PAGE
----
"He did break down and cry," Kovacsev said. "He was upset because he knew he took a life and he knew he'd spend the rest of his life in prison."
But Lindsey wouldn't tell investigators who sold him the gun. Or where he ditched it. He told police that he dropped it in a nearby creek and that officers would never find it. But Kovascev said Lindsey may have given it to a friend and didn't want to give that person up.
Divers were unable to find the gun.
"He was very adamant that no one would find a weapon," Kovascev said.
Police said Lindsey, who was arrested twice in 2009 on charges of grand theft auto, told them he was trying to steal a car that night.
Crawford responded to the area after a witness called 911.
Police could only speculate about what prompted Lindsey to open up on an officer carrying only a notebook.
"You never know what's going through a 16-year-old mind," Kovacsev said.
After the arrest, his family quickly offered condolences to Crawford's family. Anthony Sweat said he felt let down by his brother.
"He knows what the right and wrong things are," he said. "He wasn't brought up in a house where his mom wasn't there, his dad wasn't there, where nobody cares about you. He has people who care about him."
• • •
Chief Assistant State Attorney Bruce Bartlett said his office intends to prosecute Lindsey as an adult.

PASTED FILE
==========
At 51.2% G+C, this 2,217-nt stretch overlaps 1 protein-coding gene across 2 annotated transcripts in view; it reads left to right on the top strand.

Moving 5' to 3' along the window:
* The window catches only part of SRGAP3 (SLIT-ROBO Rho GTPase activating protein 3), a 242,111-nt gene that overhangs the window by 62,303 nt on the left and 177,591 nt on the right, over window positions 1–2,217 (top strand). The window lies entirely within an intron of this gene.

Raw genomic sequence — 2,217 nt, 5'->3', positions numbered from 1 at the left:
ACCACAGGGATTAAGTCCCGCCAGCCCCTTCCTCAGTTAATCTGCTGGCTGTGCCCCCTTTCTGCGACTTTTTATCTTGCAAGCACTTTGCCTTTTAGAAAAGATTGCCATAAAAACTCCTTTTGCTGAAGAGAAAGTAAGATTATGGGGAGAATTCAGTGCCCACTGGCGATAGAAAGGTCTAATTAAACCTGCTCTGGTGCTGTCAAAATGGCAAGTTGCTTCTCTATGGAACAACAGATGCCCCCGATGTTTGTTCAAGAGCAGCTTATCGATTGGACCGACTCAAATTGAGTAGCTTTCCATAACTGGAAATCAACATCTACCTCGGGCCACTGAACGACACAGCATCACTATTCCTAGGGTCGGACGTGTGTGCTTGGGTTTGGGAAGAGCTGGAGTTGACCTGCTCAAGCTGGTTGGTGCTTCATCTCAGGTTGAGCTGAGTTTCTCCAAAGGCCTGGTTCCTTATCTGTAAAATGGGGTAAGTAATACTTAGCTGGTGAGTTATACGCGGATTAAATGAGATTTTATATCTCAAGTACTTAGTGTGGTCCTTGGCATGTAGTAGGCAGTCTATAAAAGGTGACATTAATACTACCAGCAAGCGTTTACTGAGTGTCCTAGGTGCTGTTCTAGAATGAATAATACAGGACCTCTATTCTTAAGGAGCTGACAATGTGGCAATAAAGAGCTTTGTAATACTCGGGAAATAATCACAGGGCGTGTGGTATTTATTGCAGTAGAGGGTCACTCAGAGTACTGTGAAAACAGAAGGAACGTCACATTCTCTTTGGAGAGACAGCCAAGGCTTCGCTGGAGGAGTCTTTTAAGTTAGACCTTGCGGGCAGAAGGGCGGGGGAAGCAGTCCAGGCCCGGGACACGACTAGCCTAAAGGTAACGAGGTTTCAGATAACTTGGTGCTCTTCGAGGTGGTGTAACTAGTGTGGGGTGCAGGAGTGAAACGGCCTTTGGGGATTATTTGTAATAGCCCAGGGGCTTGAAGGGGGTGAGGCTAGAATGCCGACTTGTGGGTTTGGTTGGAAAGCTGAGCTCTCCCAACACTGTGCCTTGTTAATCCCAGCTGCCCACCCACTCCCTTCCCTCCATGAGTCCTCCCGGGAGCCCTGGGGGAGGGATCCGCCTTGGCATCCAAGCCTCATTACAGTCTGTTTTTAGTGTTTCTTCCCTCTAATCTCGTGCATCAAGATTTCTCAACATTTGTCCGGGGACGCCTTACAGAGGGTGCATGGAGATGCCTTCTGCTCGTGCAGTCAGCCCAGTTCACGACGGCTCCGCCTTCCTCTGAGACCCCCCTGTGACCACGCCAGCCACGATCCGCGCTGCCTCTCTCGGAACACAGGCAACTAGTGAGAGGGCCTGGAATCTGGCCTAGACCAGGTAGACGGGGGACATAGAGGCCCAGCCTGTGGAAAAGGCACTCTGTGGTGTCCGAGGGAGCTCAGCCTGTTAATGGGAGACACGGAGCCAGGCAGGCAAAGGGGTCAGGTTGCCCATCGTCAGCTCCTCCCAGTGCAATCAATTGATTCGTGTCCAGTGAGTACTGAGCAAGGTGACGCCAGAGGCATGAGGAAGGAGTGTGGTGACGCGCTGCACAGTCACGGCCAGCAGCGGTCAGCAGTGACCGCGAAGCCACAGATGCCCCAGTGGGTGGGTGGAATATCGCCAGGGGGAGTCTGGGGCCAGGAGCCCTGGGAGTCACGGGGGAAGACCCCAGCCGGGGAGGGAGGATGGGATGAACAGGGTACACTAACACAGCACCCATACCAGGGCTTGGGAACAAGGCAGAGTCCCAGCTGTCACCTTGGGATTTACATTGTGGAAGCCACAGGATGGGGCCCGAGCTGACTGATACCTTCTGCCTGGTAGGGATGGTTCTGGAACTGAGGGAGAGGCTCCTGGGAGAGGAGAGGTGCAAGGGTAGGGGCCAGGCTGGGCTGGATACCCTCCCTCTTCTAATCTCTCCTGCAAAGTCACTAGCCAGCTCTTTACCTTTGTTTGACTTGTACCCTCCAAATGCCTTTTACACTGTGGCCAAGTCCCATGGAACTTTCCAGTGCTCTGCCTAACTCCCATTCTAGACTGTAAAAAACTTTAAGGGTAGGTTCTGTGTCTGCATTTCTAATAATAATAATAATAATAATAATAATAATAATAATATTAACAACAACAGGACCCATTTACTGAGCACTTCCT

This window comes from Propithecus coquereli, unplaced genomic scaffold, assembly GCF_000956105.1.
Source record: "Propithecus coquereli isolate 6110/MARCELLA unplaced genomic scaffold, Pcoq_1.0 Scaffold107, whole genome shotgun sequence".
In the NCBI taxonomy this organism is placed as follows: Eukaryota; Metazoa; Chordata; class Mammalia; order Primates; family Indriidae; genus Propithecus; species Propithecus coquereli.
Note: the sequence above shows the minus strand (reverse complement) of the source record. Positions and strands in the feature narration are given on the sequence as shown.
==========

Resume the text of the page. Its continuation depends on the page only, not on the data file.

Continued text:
"We are currently in the process of scheduling a grand jury in the very near future," he said.
If convicted of first-degree murder, Lindsey would face life in prison without parole, as juveniles cannot be sentenced to death.
Lindsey will have an uphill battle, said defense attorney Brian Gonzalez.
It's hard to consider the shooting accidental when there were four or more shots fired at the officer, he said. But the defense likely will look at the details of the encounter — how far away the teen and the officer were, how much surprise was involved.
"If you're going to defend him in any way successfully, you need to have something to hang your hat on in the initial exchange," Gonzalez said.
Lindsey's father, Nicholas, stood with his son in juvenile court Wednesday morning during the boy's first appearance.
"On behalf of me, my son and our entire family, we send our deepest concerns and sympathy to the family and his colleagues that he works with," the father said as he broke into tears. "This is my only son, and I'm sorry that this happened."
Times staff writer David DeCamp, Emily Nipps and Stephen Nohlgren contributed to this report.